Dusk found us all (the full compliment, minus the watch and those who do not go drinking further than they can stumble home, of the Hi’ialakai and the Sette) at Tisa’s, sipping Pina Coladas watching the sun set. When the Pina Coladas ran out we sipped rum spiked coconut water from coconuts. It was a tropical paradise, and we were reveling in the dream!!

The next morning, Adel and I rolled around the island on buses! We headed out past Tisa’s, spotting people from the boat out surfing. We stopped at the eastern end of the bus line at a village called Tula. There, we bought water and cookies hellbent on total dehydration! We then struck out on foot for the north side of the island, a village called Onenoa, a place 18 million enormous hills away under the tropical midday sun!

After hearing barking dogs a couple of times, we started carrying rocks, but never had to use them. We arrived in Onenoa, asked permission to swim, and then swam around for a while. Adel checked out the fish action on snorkel, while I just lolled around enjoying the scenery!! It was a picture perfect little bay, which I have no pictures of :( We started to get taken out by a rip at one point, and were a lot more cautious after that! A marine biologist who needs to be rescued from the sea is a sad thing, and no one in American Samoa seems to be a very strong swimmer!!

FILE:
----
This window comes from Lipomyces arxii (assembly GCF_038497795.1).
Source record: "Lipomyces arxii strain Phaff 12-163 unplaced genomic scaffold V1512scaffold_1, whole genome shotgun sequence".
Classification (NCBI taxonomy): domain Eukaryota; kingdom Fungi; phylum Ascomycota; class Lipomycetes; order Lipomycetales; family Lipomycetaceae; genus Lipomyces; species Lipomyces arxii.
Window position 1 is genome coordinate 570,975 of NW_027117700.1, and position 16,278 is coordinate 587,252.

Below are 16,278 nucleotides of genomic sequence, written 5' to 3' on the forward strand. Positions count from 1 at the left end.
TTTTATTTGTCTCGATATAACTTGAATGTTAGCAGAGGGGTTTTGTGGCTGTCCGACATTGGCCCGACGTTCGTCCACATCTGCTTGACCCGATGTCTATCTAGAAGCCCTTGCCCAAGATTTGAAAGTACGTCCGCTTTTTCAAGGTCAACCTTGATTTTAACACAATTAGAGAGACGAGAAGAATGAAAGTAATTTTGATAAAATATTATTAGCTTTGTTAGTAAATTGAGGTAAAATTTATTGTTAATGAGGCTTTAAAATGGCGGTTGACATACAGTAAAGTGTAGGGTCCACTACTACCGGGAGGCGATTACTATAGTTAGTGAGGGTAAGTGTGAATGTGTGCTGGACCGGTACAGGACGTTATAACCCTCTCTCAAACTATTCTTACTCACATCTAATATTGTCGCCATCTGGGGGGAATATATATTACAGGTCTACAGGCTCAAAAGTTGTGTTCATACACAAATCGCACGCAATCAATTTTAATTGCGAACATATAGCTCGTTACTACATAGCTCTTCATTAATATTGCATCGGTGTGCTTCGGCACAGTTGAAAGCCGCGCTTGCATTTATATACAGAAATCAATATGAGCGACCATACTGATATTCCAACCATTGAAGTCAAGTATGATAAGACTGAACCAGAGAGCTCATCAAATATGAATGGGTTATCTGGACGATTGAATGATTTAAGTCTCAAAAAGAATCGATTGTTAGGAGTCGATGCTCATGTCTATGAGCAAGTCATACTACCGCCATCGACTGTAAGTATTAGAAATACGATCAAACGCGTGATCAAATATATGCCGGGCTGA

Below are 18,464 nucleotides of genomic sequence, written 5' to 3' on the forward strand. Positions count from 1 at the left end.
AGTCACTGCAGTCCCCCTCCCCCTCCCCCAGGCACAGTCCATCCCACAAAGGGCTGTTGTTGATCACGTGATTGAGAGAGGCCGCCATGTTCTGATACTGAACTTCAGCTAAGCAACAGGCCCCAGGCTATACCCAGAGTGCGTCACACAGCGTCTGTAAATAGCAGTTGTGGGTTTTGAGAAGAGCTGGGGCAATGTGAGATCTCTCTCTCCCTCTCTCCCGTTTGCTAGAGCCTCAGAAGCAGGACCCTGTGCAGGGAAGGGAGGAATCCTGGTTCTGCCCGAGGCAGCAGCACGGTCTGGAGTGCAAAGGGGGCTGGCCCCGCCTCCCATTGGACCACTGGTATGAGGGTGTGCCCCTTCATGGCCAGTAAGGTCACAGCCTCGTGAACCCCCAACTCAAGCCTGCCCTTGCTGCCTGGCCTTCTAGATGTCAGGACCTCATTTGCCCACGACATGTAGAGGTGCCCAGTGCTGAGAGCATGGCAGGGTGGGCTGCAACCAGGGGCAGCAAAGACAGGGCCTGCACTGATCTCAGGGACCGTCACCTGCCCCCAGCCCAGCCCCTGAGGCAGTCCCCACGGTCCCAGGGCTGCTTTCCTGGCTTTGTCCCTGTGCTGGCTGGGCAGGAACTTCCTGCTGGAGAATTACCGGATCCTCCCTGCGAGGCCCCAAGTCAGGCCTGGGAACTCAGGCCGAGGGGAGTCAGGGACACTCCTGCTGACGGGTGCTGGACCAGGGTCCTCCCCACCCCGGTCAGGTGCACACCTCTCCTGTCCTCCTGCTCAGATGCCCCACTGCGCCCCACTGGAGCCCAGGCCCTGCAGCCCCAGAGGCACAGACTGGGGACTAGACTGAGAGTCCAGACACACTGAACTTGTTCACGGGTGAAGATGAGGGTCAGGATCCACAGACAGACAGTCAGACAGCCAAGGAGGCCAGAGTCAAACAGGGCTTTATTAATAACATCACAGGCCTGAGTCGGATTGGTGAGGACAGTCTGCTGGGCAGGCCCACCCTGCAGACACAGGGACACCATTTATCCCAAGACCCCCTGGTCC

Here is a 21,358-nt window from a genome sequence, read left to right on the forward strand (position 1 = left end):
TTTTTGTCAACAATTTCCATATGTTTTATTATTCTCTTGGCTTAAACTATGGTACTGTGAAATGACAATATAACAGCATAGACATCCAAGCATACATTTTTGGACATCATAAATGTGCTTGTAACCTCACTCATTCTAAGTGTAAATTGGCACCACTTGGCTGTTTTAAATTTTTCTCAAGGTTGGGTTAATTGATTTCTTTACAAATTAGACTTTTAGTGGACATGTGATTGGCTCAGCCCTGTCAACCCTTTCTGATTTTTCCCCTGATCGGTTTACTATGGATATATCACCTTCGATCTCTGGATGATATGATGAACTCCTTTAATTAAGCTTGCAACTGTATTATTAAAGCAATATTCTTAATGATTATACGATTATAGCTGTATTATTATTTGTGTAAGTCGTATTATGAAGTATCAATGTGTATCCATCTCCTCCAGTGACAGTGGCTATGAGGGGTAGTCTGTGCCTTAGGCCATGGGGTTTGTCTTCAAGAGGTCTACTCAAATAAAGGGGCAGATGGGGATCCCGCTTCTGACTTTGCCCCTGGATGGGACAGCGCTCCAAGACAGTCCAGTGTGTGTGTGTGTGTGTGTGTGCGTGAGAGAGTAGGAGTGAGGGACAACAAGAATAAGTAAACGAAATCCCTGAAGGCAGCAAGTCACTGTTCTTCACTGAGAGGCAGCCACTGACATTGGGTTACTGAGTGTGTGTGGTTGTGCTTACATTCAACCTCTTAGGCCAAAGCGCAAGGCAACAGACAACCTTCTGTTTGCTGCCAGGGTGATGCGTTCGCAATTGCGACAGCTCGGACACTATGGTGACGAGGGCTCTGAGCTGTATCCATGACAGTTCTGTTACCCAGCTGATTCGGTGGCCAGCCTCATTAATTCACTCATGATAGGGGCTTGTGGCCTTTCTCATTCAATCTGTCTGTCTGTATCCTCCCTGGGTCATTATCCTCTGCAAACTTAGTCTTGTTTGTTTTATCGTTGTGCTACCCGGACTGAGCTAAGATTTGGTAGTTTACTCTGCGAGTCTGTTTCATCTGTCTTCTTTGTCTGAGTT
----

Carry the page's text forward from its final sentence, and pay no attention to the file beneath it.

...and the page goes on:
Then we headed over to a small island off the coast called Aunu’u. It had awesome, and scary surf, and a shipwreck!! And it had lots of sad, mangy, aggressive dogs. But also a lot of coral rubble to pretend I might throw at them if I had the guts. We searched for about an hour for a patch of quicksand that seemed to be locally famous – every time the locals saw us wandering around they assumed we were looking for it and gave us directions – did I mention that Samoans are proactively friendly??

The next morning we returned to the sea. And now I must return to my bed.

 

 

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~ by maoctopus on April 4, 2012.

One Response to “Mapping the limits of the soul: the Samoas pt 2”

  1. Hi Ben
    Sounds like you are enjoying the trip. Are there any stingers or other nasties in the water there? Yesterday a girl who was snorkeling 40 kilometers off Cairns got stung by irukandji. Another young girl was stung on Fraser Island a week ago. I was worried when I hadn’t seen any additions to your blog for 1week. We are on holidays now and taking long beach walks, bike rides etc. Mary and Graham are coming up next week.
    Happy, happy, happy Easter. P.S. I’ve found THE HEALTHY CHEF name of Teresa Cutter who is also a personal trainer and has a restaurant in Sydney – she has gluten free carrot and banana cakes and other great recipes.
    Lots of love Mother xxxxxxxxxxxxxxxxxx. Xes are fun and easy with 1 finger typing. Xxxxxxxxxxxxxxxxxxxxxxxxxxxxxxxxxxxx